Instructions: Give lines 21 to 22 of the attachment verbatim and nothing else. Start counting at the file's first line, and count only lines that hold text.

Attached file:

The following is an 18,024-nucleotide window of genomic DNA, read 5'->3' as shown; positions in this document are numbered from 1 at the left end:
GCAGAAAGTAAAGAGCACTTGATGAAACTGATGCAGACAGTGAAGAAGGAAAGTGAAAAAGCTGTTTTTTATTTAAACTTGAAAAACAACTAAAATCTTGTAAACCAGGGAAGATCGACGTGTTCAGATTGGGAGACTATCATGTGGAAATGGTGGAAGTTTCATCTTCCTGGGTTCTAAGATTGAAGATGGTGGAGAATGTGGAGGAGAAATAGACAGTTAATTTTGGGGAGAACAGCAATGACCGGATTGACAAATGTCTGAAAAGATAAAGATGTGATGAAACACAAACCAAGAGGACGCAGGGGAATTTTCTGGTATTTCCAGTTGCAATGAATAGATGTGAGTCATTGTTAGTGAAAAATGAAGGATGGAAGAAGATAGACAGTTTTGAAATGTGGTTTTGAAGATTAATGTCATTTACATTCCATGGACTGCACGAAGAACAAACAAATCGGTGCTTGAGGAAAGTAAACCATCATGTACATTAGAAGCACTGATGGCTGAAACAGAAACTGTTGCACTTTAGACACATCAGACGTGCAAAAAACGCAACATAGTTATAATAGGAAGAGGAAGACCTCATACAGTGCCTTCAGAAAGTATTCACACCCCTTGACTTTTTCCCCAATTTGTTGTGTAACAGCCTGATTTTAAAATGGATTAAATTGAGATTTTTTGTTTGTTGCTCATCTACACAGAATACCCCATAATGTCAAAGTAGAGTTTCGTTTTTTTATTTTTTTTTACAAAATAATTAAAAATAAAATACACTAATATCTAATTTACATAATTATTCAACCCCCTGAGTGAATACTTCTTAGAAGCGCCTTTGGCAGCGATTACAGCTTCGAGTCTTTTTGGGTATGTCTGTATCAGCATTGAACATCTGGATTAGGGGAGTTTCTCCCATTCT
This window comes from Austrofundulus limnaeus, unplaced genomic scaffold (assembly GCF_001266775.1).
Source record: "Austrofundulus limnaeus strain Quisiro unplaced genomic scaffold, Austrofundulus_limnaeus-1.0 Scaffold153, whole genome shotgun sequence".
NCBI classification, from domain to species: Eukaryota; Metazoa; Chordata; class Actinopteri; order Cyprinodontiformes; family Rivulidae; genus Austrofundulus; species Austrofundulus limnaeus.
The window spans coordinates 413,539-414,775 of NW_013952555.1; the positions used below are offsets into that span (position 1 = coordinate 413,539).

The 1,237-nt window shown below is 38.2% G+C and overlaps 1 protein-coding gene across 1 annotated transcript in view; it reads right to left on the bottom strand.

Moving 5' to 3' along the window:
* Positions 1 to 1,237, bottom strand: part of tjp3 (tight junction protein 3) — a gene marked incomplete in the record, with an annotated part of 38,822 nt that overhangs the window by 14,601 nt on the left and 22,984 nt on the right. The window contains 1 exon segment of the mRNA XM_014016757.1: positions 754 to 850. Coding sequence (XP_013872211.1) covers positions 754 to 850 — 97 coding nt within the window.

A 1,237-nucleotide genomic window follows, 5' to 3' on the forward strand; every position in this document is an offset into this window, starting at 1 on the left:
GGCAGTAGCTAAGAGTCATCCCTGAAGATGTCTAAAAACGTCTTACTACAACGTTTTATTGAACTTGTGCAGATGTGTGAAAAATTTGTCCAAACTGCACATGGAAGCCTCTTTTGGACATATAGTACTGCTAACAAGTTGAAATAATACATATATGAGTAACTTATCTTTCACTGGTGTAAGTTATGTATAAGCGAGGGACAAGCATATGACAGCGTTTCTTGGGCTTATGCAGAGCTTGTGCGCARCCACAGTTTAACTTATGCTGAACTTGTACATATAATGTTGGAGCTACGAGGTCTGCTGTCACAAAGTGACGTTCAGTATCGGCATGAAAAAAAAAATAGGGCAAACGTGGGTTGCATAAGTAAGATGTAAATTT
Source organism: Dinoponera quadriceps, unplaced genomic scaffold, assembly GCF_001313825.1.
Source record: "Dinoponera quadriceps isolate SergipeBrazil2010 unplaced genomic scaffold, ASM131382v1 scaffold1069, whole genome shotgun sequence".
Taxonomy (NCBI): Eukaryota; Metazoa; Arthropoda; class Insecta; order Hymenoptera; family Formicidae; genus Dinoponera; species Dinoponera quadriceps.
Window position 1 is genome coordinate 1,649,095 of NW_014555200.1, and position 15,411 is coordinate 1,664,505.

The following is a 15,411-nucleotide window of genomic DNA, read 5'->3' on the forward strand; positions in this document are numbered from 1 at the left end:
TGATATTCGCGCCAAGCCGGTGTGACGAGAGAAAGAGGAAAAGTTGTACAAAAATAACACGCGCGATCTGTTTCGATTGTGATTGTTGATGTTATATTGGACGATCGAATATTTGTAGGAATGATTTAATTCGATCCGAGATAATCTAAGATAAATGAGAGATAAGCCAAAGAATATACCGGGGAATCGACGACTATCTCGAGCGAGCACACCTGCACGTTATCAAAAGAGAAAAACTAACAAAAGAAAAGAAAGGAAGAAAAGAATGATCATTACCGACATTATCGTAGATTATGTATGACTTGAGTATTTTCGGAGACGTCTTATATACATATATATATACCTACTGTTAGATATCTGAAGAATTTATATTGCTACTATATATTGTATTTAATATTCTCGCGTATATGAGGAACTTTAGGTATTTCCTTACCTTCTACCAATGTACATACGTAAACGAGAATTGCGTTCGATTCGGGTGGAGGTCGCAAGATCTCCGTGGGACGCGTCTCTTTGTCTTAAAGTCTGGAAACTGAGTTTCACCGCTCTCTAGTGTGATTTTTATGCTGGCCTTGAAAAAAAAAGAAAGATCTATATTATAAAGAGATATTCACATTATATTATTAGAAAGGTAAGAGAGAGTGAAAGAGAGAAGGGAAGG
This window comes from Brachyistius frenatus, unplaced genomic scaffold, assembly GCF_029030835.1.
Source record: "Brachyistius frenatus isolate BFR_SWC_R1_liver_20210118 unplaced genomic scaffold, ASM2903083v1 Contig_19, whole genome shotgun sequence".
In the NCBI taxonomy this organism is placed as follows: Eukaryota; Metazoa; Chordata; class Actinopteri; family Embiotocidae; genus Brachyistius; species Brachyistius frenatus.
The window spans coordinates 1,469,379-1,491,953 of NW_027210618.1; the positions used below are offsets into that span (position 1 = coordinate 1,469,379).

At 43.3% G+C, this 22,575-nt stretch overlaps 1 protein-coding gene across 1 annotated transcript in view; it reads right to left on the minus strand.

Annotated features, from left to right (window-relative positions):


The window spans coordinates 1,469,379-1,491,953 of NW_027210618.1; the positions used below are offsets into that span (position 1 = coordinate 1,469,379).

At 43.3% G+C, this 22,575-nt stretch overlaps 1 protein-coding gene across 1 annotated transcript in view; it reads right to left on the minus strand.